George English George English i(10249287 works by) (birth name: George Phillip John Engisch) (a.k.a. George Phillip John English)
Born: Established: 1882 Sydney, ; Died: Ceased: 1972
Gender: Male
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Singer (tenor) conductor, music director, composer, choir master, director, producer, radio programme manager.

Born and raised in Sydney George English initially established his reputation in the city as a concert tenor. In the early 1920s he moved to Melbourne and soon afterwards became choir master for the Victorian Choir. He also secured positions as a conductor and music director.

In 1928 English oversaw the first production of George Clutsam's opera Young England (Playhouse Theatre) and the following year collaborated with Hugh Huxham on the burlesque radio pantomime, Little Bo-Peep. First aired nationally from Melbourne radio station 3LO on 28 December, Little Bo-Peep was given a second broadcast in early January 1930. Another collaboration, this time with John Cazabon resulted in the 1934 musical comedy Good Catch.

Two symphonies, Opus 4 (A major) and Opus 5 (D minor) were written in 1932 and 1933 respectively, and given their first public performance in Melbourne during the 1934 Centenary of Victoria celebrations. English conducted on both occasions.

By the mid-1930s English had become more involved in radio, taking up a position as programme director for the B class station 3UZ, while still continuing his music career. In 1936 he was also appointed conductor of the Australian Broadcasting Commission's National Choir. Having become more involved in composition English had a number of his original works performed both in concert and on radio. In 1941 his oratorio, Armageddon was presented to the public at an ABC-sponsored concert in Sydney (9 December).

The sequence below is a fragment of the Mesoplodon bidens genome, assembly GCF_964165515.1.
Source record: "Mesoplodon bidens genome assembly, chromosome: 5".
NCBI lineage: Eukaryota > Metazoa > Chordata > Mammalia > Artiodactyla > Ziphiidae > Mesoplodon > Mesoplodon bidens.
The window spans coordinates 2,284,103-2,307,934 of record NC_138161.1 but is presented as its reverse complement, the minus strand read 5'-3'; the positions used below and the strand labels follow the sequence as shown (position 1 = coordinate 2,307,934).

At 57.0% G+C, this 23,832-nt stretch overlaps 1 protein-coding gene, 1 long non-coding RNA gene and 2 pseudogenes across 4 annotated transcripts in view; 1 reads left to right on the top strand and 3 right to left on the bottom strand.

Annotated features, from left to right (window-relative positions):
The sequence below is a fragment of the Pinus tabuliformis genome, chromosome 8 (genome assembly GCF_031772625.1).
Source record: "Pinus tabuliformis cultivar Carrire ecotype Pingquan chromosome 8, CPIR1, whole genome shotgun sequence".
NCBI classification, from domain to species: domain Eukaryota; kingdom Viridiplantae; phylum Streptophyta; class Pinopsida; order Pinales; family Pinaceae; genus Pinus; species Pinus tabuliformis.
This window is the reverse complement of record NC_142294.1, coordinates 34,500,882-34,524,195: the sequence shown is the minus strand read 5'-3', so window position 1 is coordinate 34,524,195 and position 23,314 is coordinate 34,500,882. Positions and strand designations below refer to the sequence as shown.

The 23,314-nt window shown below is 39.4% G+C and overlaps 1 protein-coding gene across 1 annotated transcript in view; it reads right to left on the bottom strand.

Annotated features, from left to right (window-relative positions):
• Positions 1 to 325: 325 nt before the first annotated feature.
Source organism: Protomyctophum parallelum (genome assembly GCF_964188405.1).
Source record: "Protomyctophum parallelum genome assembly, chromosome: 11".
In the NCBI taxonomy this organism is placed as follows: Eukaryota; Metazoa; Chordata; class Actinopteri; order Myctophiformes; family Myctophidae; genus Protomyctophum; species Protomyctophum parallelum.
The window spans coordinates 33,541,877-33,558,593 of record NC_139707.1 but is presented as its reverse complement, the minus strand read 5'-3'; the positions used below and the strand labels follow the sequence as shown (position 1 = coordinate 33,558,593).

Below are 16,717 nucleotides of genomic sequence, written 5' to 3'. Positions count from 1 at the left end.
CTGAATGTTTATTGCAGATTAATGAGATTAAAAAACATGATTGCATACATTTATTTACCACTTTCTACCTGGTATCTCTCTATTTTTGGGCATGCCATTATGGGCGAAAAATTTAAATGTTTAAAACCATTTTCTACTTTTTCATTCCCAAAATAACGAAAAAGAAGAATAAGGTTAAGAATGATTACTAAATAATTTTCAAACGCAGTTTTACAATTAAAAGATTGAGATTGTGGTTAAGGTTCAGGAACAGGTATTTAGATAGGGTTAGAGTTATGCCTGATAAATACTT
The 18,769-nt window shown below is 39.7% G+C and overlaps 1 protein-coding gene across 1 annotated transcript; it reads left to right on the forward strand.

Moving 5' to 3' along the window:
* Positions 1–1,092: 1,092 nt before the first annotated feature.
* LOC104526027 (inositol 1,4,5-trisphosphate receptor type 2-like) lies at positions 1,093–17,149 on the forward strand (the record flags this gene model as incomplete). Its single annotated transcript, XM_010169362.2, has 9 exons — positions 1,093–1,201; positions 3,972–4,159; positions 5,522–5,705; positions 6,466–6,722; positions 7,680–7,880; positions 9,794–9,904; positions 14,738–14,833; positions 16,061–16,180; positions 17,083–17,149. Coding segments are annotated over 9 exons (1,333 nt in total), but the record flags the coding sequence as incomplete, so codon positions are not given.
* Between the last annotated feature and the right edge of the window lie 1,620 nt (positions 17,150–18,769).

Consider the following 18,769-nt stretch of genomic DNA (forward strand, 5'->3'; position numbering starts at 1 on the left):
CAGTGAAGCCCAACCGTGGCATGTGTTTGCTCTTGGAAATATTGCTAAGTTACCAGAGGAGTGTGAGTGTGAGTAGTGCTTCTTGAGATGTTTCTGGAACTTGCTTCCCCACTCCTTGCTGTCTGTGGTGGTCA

After moving to Brisbane in the early 1940s English directed the Queensland State and Municipal Choir and established the Brisbane Opera Guild.

Most Referenced Works


  • His son, George Selwyn English (1912-1980) was a composer who established a prominent career scoring music for film and radio documentaries between the 1950s and 1970s. He also composed a symphony (in A minor).

  • Rhoderick McNeill writes that the 'two George English symphonies, especially the Symphony in A, are equally as worthy of attention as many of the [Alfred] Hill symphonies of the 1950s, and show that Hill was not alone in representing the late-Romantic style in symphonic music in Australia' (The Australian Symphony from Federation to 1960. London: Routledge, 2014, 74).

Last amended 20 Oct 2016 10:05:58
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